This information is partly taken from: Honden Manieren nummer 5 2014.
It is said that the Icelandic Sheepdog descended from the dogs the Nordic Vikings brought with them from Scandinavia when they colonised Iceland around 874. Iceland regained it’s independence only as late as 1918. Till that time it belonged to the Nordic kingdom and from 1380 onwards to the Danish Kingdom. Through the middle-ages people in Iceland traded goods like wool, fish and sulphur. Ships from Dutch, German, Scandinavian, Irish and Scottish origin traded with Iceland and took dogs with them who contributed to the Icelandic sheepdog population. The dogs were used to herd sheep or pony’s, accompanied merchants and peasants, guarded the courtyard, helped at farms or were just a loved pet. From several comments in sources one can conclude that the Icelandic sheepdog likes to be with more dogs.
Throughout the ages there were dogs taken from Iceland to other countries. Small Icelandic dogs where particularly popular as a companion for the English and Danish nobility and bourgeoisie. These dogs where described as little dogs with standing ears with a long thick coat. The Englishman John Keys described the Icelandic dog as a hearthrug in his book about dogs in 1574. You couldn’t distinguish the dog’s head because of his long, curly and rough coat. (Iseland dogges curled & rough al ouer, wich by reason of the lenght of their heare make showe neither of face nor of body.) In the book “Natuurlyke Historie” written by the dutchman Martinus Houttuyn in 1761, the Icelandic sheepdog is described as a dog with long shiny hair, particularly on his forelimbs and tail. He also writes that the dog stands really high on his foot.
Georges-Louis Leclerc, Comte de Buffon (1707-1788) is a Frenchman who tells that the Icelandic sheepdog has no ears which stand up straight; the Icelandic sheepdog is the only dog from the North which doesn’t have this. Instead of that he has tipped-ears. (le seul qui n’ait pas les oreilles entièrement droites; elles sont un peu pliées par leur extrémité.) On the image which belongs to this text, we see an Icelandic sheepdog with a pointed snout, tipped-ears, a tick dark coat with white marks and a tick tail which curls a little. This image of the Icelandic sheepdog was to further conquer the 19th century cynology.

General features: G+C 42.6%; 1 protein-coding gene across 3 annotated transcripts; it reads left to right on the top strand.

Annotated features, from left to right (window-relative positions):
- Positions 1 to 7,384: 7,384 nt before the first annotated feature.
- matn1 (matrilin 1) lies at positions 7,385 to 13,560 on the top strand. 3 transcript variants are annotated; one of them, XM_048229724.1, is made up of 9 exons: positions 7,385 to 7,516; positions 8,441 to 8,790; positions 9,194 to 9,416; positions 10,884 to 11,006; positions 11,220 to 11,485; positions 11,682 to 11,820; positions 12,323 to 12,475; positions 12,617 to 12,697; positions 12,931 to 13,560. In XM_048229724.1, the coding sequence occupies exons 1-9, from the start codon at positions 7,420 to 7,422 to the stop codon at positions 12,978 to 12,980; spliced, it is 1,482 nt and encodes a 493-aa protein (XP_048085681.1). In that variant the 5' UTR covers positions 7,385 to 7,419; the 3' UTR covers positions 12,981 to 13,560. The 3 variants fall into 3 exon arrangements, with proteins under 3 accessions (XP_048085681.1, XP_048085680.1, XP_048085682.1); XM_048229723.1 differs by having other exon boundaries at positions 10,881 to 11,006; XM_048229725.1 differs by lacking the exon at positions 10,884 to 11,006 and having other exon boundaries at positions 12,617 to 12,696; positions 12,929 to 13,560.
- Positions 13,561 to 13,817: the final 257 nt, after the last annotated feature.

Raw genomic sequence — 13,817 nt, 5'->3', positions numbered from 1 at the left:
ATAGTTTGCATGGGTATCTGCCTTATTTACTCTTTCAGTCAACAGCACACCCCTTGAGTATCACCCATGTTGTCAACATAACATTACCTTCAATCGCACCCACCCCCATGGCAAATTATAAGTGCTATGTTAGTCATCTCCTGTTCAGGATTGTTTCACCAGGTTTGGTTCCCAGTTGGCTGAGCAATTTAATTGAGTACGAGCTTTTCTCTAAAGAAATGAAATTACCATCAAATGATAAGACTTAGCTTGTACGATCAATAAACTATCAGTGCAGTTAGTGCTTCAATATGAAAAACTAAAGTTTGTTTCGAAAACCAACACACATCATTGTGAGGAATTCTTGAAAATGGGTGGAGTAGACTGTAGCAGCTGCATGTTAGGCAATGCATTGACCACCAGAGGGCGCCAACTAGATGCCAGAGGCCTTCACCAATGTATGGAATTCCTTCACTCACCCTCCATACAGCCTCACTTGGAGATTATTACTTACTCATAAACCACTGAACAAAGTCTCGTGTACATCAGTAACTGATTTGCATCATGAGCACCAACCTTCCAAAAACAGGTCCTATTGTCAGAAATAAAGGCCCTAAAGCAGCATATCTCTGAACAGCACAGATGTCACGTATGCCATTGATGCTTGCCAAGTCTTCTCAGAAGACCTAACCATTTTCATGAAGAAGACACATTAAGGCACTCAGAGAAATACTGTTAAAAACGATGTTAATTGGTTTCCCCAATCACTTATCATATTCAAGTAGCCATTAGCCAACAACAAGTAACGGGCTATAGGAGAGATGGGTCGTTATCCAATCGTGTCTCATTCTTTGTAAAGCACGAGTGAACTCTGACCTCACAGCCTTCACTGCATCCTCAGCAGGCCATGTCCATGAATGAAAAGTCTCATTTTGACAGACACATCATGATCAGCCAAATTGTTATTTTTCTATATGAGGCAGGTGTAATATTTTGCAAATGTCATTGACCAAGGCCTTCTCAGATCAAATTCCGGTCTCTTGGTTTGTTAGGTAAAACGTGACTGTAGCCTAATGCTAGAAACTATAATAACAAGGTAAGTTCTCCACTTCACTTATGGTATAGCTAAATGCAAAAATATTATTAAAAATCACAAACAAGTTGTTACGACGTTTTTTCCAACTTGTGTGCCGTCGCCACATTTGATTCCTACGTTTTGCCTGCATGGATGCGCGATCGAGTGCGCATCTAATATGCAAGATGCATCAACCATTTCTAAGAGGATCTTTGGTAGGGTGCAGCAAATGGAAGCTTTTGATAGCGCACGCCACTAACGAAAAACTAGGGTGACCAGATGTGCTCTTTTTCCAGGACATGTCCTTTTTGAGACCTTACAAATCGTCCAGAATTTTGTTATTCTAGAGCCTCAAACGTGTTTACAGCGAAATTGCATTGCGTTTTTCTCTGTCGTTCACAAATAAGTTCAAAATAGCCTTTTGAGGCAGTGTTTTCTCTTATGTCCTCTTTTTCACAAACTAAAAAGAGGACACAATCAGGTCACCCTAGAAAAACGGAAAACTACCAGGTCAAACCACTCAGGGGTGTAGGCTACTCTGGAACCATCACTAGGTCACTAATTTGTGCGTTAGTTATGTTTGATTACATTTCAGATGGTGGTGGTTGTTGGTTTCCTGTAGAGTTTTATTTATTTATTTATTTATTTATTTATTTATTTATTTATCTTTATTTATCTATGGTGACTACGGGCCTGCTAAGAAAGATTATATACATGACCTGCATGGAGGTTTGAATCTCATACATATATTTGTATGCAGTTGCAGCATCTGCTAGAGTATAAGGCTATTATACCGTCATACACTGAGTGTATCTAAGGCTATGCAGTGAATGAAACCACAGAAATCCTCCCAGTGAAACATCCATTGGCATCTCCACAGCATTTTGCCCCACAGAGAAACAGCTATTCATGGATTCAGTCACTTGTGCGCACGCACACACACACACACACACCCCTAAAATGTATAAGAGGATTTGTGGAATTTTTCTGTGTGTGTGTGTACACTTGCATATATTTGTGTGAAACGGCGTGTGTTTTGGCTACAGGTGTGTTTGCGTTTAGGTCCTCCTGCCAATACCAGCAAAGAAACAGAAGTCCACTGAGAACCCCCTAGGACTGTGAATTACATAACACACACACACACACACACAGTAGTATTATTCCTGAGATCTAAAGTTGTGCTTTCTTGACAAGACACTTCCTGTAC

The Icelandic sheepdog population is decimated several times throughout history. An Example can be found in 1783 when the volcano Laki erupted in Iceland and thousands of people dead. Besides the people, 80% of all animals in Iceland died because of this disaster. In the 19th century and the beginning of the 20th century there were a lot of dog diseases responsible for the dead of a lot of dogs in Iceland. People suffer a big shortage in herding dogs for their flowering sheep breeding and decided to import collies. At the end of the 19th century the government set a dog tax which held the consequence that there were a lot less dogs. This dog tax was set to battle a disease called echinococcosis. This disease was of great danger for the population’s health. The disease is caused by worms which can be transmitted through dogs on humans.
Mainly foreign cynologists like Deen Christian Schierbeck and later the Englishman Mark Watson, were interested in the “authentic Icelandic sheepdog”. Because of their interest in the Icelandic sheepdog the Icelanders also became interested in what was their “national” dog. In the 1960s people began to cooperate to preserve the Icelandic dog from extinction. People assembled more than twenty dogs from different places to start a breeding program. At this time there were only seventeen pure Icelandic sheepdogs left. Pall A. Palsson and Sigridur Petursdottir started collaboration and a breeding program with the purebred Icelandic sheepdog. This is how they were able to maintain the breed.
Meanwhile the Icelandic sheepdog is seen as a part of the Icelandic cultural heritage. Inbreeding had the consequence that even before 1966 the genome of 16 from the 26 dogs which stood at the basis of the breed was lost. As a consequence the genetic diversity, so important for the health of the breed is no longer found. Fortunately people try hard to maintain the small population (5000 dogs worldwide) and further expand the breed with dogs from remote areas in Iceland, to further broaden the breeding stock. (Research of Oliehoek 2009).
For this reason different contacts are formed between the Dutch and Icelandic people to create more diversity in the Dutch population. Several dogs are imported from Iceland which came from small familygroups which are rarely used to breed. One of these dogs is Töfra Hvutti Valtyr (Valli), Elska’s grandfather.
we as kennel Sældarlífs hope to cooperate to broaden the gentic diversity in the Dutch Icelandic Sheepdog population. Besides breeding for good health and certain racial characteristics, we will select a stud which has the smallest inbreed-coefficient.